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Building my first "serious" Node.js project (using Express).

I need to use several calls to several REST APIs, collect all the results, massage them and return a complete JSON to the client (HTML5 + AJAX).

  1. Call API A
  2. Call API B
  3. Call API A again (with results from B)
  4. Process results from the 3 calls into a JSON
  5. response.send(result)

I'm sure/hoping there's an easy pattern, or solution, or module that I just didn't google properly for :) I'd also would appreciate an opinion on where to place such operations (under 'routes'? Seperate files? etc.)

Thanks for your time!

share|improve this question
this is just a general asynchronous programming question. I don't think it's well suited to stackoverflow because there are many, many different ways to address it (fibers, async libraries, event handling). You should just uses promises with the awfully named but very useful Q library. This is an opinionated answer so I'm leaving it as a comment. I hope to see this question closed NOW. – Andy Ray Sep 10 '12 at 5:10
@AndyRay It's a good thing that you can not yet close questions. – Tomalak Sep 10 '12 at 5:16
@AndyRay There's no rule against asking general questions. I'm seeking the best tools as I'm learning my way on how to node right. If you do have an answer, leave it as one - I'd be glad to learn more about each of the solutions you offered, and you may get some points. Closing a question because you already know the answer to it beats the purpose of this entire site :) – Traveling Tech Guy Sep 10 '12 at 5:33
I think this is better suited for the nodejs mailing list!forum/nodejs it seems too open ended to be on SO – Andy Ray Sep 10 '12 at 5:46
@Andy An "open-ended" question requires to accumulate at least a few answers, right? I see none so far. Also, this question is not about "the best way to do it" but "a way to do it". I don't see how this could not be a fit for SO's format; I really don't get your point. Besides, commenting with "I hope this gets closed NOW" is not only not very nice. Trying to influence people to close a question because you don't like it is also not how community-based closing is supposed to work. – Tomalak Sep 10 '12 at 5:58
up vote 6 down vote accepted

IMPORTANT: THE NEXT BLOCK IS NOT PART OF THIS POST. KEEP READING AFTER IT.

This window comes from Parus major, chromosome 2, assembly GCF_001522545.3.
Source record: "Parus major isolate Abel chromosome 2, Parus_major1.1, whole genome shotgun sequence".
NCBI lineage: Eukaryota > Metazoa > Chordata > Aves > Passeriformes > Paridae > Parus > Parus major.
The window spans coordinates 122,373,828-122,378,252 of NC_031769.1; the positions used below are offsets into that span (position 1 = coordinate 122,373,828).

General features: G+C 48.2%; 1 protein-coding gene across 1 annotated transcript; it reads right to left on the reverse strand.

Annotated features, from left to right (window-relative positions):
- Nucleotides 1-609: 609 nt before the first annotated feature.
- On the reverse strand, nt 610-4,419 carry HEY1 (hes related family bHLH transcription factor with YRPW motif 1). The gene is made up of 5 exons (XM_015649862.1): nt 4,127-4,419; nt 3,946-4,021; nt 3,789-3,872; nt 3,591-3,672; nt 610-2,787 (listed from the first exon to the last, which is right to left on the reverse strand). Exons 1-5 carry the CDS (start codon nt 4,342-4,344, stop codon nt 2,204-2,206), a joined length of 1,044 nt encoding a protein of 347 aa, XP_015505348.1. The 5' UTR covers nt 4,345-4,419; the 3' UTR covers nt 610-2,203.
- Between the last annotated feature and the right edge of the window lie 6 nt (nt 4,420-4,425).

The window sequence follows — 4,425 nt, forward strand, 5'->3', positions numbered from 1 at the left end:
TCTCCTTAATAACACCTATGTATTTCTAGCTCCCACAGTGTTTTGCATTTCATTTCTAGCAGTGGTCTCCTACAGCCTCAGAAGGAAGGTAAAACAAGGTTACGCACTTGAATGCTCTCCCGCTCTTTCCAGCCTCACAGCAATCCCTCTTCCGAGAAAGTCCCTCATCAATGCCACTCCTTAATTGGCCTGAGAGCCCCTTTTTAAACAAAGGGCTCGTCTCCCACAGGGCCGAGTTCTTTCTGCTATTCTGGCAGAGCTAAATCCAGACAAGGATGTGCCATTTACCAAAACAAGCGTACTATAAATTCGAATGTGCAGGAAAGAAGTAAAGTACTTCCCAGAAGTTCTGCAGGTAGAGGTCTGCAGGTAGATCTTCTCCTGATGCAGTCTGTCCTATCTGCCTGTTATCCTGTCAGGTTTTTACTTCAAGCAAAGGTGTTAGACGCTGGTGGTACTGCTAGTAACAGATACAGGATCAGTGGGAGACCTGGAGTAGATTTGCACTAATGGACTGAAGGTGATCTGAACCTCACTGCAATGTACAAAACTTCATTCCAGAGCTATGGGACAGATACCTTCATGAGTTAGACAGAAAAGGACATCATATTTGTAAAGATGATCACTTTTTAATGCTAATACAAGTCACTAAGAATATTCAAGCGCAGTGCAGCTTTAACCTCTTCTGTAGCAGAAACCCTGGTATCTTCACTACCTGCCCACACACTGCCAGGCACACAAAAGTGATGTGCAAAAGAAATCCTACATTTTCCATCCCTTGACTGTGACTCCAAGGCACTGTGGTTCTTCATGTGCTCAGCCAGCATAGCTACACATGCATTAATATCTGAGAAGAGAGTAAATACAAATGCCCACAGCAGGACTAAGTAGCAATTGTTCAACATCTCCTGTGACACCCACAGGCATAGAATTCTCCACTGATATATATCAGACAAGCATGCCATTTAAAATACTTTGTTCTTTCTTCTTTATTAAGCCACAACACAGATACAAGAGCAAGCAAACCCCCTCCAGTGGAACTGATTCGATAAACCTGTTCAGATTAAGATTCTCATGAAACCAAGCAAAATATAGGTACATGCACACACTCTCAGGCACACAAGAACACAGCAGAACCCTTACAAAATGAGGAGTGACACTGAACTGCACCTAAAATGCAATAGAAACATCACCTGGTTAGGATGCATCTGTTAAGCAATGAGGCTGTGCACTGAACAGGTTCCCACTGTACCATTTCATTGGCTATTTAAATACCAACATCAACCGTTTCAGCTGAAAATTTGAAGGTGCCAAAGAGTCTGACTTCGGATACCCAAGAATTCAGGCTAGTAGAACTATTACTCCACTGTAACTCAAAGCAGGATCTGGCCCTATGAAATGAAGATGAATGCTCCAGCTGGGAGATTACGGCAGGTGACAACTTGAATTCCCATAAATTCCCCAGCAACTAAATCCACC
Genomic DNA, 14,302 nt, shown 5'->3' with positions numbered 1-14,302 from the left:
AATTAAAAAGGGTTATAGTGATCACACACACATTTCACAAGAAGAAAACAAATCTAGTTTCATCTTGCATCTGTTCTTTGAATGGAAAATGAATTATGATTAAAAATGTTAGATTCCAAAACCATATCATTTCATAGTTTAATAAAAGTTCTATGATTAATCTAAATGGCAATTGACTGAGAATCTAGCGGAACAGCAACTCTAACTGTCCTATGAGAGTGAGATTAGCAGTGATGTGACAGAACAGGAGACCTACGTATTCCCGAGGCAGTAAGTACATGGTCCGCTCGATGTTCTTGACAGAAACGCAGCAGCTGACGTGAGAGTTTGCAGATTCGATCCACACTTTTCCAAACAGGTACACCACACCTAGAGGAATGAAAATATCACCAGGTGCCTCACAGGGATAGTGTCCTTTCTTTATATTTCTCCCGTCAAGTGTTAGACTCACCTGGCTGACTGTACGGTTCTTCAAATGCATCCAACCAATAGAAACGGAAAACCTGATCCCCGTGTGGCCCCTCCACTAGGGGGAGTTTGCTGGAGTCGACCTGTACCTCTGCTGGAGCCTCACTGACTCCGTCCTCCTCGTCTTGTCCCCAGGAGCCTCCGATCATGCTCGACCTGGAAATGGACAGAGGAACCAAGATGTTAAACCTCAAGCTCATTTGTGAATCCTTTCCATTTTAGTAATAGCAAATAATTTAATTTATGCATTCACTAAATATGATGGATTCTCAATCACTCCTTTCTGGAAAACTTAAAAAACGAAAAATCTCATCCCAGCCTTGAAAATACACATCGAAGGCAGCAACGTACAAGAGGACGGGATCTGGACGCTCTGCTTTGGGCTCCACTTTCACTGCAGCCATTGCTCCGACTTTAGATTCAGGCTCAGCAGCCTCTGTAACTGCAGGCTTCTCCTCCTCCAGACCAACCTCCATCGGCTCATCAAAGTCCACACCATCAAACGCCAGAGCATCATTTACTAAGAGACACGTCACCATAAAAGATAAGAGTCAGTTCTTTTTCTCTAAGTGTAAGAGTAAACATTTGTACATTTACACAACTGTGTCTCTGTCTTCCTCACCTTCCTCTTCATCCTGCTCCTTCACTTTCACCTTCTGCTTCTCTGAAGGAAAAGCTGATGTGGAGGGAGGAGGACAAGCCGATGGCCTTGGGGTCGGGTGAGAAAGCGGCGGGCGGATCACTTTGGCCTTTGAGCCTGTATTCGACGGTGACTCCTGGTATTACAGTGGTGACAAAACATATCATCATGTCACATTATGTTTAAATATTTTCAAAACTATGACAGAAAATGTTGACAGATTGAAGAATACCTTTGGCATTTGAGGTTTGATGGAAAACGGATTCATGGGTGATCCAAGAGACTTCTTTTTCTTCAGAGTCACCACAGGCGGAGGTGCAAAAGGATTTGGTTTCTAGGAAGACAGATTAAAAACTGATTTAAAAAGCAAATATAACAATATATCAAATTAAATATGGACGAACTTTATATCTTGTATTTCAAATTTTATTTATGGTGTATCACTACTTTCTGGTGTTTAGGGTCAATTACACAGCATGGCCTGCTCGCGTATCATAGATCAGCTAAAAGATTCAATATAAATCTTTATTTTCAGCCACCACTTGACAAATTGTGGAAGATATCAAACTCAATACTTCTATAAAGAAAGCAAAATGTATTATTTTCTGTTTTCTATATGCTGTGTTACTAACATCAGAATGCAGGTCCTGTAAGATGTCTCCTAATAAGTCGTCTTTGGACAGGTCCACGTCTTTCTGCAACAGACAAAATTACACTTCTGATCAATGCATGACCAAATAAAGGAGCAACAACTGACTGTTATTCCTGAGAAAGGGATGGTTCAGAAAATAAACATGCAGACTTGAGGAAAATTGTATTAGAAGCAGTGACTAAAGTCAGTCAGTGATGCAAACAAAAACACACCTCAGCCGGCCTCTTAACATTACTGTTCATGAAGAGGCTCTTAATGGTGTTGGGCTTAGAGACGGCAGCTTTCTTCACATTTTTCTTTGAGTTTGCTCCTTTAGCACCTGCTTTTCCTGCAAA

The async module fits into this kind of job. Specifically, you may use the async.waterfall function.


        callback(null, 'one', 'two');
    function(arg1, arg2, callback){
        callback(null, 'three');
    function(arg1, callback){
        // arg1 now equals 'three'
        callback(null, 'done');
], function (err, result) {
   // result now equals 'done'    

Edit, if you have some nontrivial dependencies between the jobs, then you may use It will determine the best order for running functions based on their requirements.

share|improve this answer
+1 I was writing the same answer (you beat me to it). The one thing that's missing is an indication how to get all the results from 1, 2 and 3 into step 4. – Tomalak Sep 10 '12 at 6:04
Seems like what I was looking for. One question though: would I be able to combine .waterfall with .parallel? I.e. parallell all calls and waterfall the ones that depend on each other? I have more than 3 calls, with some interesting dependencies... – Traveling Tech Guy Sep 10 '12 at 6:20
@TravelingTechGuy Then you may use – qiao Sep 10 '12 at 6:30
Thanks, this thread helped me a lot, as I was looking for a chaining solution other than promises in Node – Mattijs May 27 '14 at 6:35

There are a lot of control flow libraries around. I've used Q in my previous projects which I have no complaints about, however I'll probably look into using the async library by caolan for my next project.

From what you've described above, you'd probably want to look at using the parallel function

The problem you describe can be pretty easily transferred to the parallel example in the docs

EDIT: I missed the bit about API calls being dependent. Whenever you need to pass values along the chain and control the order you'd need to use the waterfall method (see qiao's answer). If there is a case where the calls are independent, you'd use the parallel method. An example of the parallel method is below

    google: function(callback){
      http.get("", function(res){
        console.log("google done");
        callback(null, res.statusCode);
    yahoo: function(callback){
      http.get("", function(res){
        console.log("yahoo done");
        callback(null, res.statusCode);
  function(err, results) {
      console.log("all done");

What this does is makes all your requests in parallel and gives you a callback when they are all done. This is where you would massage your data.

List of control flow libraries:

share|improve this answer
parallel() won't work because a) it won't execute the steps in a defined sequence and b) there is no way to pass along a result from one function to the next. – Tomalak Sep 10 '12 at 6:07
Thanks, missed that. Edited my answer – wdavo Sep 10 '12 at 6:14
It's not only about the order. It's also about passing results from one step to another. parallel() just is not right for that. – Tomalak Sep 10 '12 at 6:37

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